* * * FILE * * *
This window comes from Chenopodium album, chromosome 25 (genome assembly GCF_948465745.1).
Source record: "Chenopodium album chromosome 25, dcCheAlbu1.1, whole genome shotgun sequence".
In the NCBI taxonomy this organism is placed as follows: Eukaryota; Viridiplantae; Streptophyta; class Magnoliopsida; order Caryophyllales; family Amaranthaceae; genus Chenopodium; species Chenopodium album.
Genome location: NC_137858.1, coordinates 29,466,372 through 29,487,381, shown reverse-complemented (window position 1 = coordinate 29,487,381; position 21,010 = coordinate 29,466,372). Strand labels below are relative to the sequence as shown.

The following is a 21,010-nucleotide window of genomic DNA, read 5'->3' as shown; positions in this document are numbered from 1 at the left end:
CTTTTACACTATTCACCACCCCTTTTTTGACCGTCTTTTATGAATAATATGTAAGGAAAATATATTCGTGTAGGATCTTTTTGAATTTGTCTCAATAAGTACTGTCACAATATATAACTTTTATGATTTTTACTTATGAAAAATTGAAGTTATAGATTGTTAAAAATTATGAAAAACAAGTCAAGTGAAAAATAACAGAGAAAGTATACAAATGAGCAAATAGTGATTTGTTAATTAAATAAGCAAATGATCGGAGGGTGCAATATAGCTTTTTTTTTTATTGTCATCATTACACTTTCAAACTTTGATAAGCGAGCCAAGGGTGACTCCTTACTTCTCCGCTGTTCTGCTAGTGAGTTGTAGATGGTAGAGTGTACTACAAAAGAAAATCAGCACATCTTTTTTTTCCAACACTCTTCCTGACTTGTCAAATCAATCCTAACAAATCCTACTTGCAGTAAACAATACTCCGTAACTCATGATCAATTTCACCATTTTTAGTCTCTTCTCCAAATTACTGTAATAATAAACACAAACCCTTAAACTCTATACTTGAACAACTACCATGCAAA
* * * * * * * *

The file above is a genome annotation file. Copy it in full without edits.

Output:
This window comes from Chenopodium album, chromosome 25 (genome assembly GCF_948465745.1).
Source record: "Chenopodium album chromosome 25, dcCheAlbu1.1, whole genome shotgun sequence".
In the NCBI taxonomy this organism is placed as follows: Eukaryota; Viridiplantae; Streptophyta; class Magnoliopsida; order Caryophyllales; family Amaranthaceae; genus Chenopodium; species Chenopodium album.
Genome location: NC_137858.1, coordinates 29,466,372 through 29,487,381, shown reverse-complemented (window position 1 = coordinate 29,487,381; position 21,010 = coordinate 29,466,372). Strand labels below are relative to the sequence as shown.

The following is a 21,010-nucleotide window of genomic DNA, read 5'->3' as shown; positions in this document are numbered from 1 at the left end:
CTTTTACACTATTCACCACCCCTTTTTTGACCGTCTTTTATGAATAATATGTAAGGAAAATATATTCGTGTAGGATCTTTTTGAATTTGTCTCAATAAGTACTGTCACAATATATAACTTTTATGATTTTTACTTATGAAAAATTGAAGTTATAGATTGTTAAAAATTATGAAAAACAAGTCAAGTGAAAAATAACAGAGAAAGTATACAAATGAGCAAATAGTGATTTGTTAATTAAATAAGCAAATGATCGGAGGGTGCAATATAGCTTTTTTTTTTATTGTCATCATTACACTTTCAAACTTTGATAAGCGAGCCAAGGGTGACTCCTTACTTCTCCGCTGTTCTGCTAGTGAGTTGTAGATGGTAGAGTGTACTACAAAAGAAAATCAGCACATCTTTTTTTTCCAACACTCTTCCTGACTTGTCAAATCAATCCTAACAAATCCTACTTGCAGTAAACAATACTCCGTAACTCATGATCAATTTCACCATTTTTAGTCTCTTCTCCAAATTACTGTAATAATAAACACAAACCCTTAAACTCTATACTTGAACAACTACCATGCAAA